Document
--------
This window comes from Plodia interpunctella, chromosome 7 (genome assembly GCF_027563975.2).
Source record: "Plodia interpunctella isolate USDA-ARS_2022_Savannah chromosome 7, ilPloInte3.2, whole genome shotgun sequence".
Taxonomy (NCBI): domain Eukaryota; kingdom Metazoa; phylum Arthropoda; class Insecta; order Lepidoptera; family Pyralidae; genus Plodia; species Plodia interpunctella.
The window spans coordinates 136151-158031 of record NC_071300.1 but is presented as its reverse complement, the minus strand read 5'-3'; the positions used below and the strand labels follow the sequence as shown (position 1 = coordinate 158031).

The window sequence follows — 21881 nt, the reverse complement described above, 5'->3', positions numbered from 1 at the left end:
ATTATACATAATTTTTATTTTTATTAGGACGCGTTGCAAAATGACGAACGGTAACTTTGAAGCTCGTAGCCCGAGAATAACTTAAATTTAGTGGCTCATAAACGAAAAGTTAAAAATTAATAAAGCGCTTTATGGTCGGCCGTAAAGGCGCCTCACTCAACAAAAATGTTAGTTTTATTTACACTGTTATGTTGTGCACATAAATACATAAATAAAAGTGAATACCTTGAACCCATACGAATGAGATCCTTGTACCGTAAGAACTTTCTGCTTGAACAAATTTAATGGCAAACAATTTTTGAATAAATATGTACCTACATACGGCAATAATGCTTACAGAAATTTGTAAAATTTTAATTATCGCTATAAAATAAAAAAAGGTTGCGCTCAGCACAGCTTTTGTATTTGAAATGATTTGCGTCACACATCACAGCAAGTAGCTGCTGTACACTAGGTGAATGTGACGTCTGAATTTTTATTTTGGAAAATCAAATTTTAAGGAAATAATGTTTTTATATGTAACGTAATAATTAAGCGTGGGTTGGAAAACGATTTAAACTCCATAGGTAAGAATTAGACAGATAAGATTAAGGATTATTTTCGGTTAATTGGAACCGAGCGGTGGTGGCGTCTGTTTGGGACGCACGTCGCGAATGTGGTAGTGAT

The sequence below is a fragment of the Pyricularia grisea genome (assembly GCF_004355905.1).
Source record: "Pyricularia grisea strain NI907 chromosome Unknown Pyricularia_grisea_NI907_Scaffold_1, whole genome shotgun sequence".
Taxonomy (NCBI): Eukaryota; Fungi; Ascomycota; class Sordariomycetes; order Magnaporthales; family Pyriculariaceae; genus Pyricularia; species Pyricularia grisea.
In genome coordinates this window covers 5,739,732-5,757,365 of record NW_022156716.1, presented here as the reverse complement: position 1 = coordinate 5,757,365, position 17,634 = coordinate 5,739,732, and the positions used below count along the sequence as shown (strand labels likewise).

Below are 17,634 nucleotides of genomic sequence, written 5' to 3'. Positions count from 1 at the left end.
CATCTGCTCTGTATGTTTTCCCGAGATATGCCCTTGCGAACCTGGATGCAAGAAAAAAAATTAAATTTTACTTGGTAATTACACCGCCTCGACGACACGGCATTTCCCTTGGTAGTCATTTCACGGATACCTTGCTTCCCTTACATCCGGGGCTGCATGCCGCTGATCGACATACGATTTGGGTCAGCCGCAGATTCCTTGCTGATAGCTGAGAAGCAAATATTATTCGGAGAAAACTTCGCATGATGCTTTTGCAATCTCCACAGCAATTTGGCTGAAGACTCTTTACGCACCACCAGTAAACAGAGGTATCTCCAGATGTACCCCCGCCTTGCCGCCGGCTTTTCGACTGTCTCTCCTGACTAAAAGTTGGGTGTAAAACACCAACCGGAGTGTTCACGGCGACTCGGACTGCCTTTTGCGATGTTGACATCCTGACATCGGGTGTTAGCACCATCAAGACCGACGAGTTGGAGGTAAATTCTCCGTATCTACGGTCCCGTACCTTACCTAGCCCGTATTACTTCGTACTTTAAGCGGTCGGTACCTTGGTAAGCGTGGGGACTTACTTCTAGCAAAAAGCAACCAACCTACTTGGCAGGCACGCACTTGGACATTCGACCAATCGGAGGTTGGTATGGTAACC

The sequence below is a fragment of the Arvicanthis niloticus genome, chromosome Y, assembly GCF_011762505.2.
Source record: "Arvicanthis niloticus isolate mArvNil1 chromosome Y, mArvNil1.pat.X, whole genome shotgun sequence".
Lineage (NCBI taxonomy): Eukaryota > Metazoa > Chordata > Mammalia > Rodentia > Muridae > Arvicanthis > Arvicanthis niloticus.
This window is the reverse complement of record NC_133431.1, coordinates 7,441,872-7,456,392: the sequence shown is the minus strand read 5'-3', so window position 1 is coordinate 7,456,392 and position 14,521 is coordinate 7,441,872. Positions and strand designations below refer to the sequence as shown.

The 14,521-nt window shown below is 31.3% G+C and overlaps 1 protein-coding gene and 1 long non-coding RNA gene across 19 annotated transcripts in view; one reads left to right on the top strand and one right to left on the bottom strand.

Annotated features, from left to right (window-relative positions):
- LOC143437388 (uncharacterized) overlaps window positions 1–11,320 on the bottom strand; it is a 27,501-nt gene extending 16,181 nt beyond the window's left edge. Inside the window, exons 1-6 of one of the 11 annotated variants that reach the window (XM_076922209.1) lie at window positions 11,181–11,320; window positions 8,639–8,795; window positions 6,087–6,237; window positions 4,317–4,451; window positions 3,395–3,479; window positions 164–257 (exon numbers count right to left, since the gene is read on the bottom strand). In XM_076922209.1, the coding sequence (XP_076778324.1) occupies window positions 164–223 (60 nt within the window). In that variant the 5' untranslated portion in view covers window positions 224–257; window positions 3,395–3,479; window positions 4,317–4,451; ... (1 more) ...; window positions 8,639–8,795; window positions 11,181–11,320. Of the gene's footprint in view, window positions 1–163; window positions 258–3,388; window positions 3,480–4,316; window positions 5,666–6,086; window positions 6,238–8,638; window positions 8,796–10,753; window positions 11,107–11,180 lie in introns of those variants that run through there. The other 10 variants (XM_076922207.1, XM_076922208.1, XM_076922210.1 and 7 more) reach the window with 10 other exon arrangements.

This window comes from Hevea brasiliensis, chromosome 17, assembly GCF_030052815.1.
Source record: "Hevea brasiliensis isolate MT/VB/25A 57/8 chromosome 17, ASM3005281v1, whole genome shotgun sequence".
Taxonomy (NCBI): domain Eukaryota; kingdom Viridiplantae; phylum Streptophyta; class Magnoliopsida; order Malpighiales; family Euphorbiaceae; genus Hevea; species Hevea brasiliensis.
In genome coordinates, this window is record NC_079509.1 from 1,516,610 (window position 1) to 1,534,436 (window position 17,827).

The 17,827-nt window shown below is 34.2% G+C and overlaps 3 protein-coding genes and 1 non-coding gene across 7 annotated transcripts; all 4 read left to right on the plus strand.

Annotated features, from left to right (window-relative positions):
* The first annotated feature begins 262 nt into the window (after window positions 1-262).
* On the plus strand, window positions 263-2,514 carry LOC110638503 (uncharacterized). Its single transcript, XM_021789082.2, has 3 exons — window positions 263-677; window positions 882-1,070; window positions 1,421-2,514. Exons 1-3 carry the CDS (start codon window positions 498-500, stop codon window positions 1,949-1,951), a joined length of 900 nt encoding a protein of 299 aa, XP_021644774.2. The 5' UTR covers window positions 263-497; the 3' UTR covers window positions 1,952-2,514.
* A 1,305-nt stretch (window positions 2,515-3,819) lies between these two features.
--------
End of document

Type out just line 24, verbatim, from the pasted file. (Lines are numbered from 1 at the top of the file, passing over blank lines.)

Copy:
The 17,827-nt window shown below is 34.2% G+C and overlaps 3 protein-coding genes and 1 non-coding gene across 7 annotated transcripts; all 4 read left to right on the plus strand.